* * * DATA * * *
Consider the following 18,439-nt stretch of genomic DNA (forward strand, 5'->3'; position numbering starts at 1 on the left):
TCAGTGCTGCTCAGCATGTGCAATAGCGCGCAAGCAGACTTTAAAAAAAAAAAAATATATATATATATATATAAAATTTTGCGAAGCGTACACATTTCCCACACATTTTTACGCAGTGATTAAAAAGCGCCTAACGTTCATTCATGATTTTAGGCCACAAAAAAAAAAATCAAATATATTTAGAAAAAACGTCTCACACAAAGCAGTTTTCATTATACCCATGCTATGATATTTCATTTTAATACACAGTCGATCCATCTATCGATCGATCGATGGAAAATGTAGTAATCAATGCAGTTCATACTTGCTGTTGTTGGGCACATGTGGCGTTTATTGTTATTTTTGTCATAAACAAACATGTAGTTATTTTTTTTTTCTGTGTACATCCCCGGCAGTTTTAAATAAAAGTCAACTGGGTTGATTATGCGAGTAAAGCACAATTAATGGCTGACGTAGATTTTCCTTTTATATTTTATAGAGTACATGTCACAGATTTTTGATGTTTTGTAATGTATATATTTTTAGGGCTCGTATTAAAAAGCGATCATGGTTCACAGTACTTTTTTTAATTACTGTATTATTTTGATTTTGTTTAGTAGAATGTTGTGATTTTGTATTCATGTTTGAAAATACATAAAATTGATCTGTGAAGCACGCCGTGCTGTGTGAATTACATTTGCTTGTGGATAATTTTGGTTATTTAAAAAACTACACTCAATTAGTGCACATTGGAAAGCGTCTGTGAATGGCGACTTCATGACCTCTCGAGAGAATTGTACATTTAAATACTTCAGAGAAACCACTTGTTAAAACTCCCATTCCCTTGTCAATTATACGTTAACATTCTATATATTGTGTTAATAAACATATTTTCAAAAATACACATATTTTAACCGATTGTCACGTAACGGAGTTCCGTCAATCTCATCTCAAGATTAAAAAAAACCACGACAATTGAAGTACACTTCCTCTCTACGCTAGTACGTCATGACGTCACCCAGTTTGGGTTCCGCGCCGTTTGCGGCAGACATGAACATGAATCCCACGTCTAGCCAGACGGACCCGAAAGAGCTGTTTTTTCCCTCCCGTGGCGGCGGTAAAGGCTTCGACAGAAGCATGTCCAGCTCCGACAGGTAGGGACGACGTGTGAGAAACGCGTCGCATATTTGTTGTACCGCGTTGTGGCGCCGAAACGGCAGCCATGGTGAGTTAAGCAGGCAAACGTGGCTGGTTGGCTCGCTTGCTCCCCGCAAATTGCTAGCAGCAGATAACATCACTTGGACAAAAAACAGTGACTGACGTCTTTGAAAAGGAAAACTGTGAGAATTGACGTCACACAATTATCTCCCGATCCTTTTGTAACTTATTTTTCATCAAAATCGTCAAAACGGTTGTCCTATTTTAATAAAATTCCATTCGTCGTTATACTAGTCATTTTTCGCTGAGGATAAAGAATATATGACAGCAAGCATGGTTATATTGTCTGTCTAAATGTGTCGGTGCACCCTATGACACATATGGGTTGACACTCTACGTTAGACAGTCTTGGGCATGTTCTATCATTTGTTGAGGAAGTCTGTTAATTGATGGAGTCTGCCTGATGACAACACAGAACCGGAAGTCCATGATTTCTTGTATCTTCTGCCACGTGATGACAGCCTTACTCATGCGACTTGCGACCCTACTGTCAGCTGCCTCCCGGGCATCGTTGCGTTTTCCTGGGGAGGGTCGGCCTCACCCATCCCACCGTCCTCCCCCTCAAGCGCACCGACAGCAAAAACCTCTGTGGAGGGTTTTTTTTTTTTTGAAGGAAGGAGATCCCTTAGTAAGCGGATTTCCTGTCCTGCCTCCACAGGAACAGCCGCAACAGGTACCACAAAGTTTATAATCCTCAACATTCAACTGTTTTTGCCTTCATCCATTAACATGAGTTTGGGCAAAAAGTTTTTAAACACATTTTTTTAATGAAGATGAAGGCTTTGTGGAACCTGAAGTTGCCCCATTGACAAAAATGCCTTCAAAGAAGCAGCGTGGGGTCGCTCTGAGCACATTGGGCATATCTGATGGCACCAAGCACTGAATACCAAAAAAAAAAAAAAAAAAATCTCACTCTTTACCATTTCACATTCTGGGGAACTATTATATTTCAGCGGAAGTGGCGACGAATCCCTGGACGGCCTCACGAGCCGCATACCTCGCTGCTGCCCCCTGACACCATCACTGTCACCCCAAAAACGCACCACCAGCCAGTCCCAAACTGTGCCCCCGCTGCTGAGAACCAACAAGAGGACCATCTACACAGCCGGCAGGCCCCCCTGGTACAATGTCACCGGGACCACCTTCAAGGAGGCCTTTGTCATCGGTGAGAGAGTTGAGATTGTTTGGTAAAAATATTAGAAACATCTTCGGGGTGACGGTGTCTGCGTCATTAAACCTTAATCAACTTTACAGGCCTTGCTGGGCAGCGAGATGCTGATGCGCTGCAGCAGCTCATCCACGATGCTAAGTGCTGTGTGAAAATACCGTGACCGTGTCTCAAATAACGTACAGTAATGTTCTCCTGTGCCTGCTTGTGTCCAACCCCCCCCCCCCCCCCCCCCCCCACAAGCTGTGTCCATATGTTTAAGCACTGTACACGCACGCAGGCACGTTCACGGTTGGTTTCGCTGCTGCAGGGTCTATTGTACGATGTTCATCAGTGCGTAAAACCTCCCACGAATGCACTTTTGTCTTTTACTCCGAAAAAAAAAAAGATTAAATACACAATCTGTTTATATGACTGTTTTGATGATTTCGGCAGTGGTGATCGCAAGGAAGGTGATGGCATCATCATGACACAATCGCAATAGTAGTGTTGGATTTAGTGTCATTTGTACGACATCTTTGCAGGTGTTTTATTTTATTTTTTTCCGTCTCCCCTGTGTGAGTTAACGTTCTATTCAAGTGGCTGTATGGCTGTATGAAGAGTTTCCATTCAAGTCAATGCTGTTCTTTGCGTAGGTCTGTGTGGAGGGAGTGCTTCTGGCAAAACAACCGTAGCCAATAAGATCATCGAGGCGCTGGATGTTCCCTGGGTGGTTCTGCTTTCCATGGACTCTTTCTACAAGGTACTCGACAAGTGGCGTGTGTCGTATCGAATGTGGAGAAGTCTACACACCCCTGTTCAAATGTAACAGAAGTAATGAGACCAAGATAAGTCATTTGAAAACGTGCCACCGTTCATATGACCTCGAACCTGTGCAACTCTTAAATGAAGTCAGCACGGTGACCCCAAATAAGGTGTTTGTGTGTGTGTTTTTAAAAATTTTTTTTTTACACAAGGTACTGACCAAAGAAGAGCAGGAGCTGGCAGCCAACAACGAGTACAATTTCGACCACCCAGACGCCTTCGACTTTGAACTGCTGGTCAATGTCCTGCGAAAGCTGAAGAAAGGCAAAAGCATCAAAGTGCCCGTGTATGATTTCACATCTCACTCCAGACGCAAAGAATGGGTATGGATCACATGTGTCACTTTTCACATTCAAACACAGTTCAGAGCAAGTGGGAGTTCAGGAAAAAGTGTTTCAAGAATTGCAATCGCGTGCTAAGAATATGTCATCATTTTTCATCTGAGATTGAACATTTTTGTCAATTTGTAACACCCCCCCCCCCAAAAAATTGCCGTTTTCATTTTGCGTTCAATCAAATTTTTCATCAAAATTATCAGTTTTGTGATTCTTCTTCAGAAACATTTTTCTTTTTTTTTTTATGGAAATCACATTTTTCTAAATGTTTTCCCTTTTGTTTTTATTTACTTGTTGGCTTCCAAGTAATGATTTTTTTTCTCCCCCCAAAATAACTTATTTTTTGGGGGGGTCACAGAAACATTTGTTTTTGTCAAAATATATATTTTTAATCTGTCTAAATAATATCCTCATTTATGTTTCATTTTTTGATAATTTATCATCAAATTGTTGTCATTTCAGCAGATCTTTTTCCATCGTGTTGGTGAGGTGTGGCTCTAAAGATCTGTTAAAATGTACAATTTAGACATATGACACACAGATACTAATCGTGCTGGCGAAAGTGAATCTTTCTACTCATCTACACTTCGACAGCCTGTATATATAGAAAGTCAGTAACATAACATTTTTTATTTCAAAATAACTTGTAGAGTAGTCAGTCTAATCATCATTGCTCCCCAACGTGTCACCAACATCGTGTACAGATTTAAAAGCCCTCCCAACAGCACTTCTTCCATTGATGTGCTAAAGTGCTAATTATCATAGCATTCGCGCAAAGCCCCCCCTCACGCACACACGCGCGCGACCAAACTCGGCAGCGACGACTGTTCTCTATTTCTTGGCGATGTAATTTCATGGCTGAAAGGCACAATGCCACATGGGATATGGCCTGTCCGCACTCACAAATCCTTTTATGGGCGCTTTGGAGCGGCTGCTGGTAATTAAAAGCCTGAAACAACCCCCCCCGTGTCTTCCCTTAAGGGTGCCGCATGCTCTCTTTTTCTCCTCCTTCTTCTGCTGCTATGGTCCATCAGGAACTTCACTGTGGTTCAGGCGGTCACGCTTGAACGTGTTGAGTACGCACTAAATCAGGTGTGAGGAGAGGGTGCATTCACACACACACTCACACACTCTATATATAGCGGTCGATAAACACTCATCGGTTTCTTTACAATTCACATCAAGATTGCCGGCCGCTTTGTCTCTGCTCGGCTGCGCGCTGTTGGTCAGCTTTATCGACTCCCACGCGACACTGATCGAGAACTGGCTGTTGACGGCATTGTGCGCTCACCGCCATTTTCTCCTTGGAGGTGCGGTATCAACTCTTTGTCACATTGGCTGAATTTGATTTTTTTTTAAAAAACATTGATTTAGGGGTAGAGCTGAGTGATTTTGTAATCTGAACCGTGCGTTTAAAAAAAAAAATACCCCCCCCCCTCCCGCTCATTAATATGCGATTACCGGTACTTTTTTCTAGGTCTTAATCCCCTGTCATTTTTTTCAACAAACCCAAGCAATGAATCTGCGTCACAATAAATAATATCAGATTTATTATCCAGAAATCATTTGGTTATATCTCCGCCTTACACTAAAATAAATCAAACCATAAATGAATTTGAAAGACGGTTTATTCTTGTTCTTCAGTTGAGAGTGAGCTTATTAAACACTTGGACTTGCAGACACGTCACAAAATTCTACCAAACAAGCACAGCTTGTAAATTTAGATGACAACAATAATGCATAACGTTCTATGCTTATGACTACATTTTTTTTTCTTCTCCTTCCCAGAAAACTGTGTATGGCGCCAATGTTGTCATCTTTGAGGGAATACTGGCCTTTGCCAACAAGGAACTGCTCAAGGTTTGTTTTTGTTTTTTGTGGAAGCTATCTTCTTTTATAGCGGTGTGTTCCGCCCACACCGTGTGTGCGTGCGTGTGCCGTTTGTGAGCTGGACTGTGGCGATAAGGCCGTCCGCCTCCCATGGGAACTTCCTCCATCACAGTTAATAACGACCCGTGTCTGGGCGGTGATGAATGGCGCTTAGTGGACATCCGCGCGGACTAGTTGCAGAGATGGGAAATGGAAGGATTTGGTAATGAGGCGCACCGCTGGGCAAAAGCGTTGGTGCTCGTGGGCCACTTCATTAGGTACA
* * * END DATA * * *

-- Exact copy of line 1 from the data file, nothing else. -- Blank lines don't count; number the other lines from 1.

Consider the following 18,439-nt stretch of genomic DNA (forward strand, 5'->3'; position numbering starts at 1 on the left):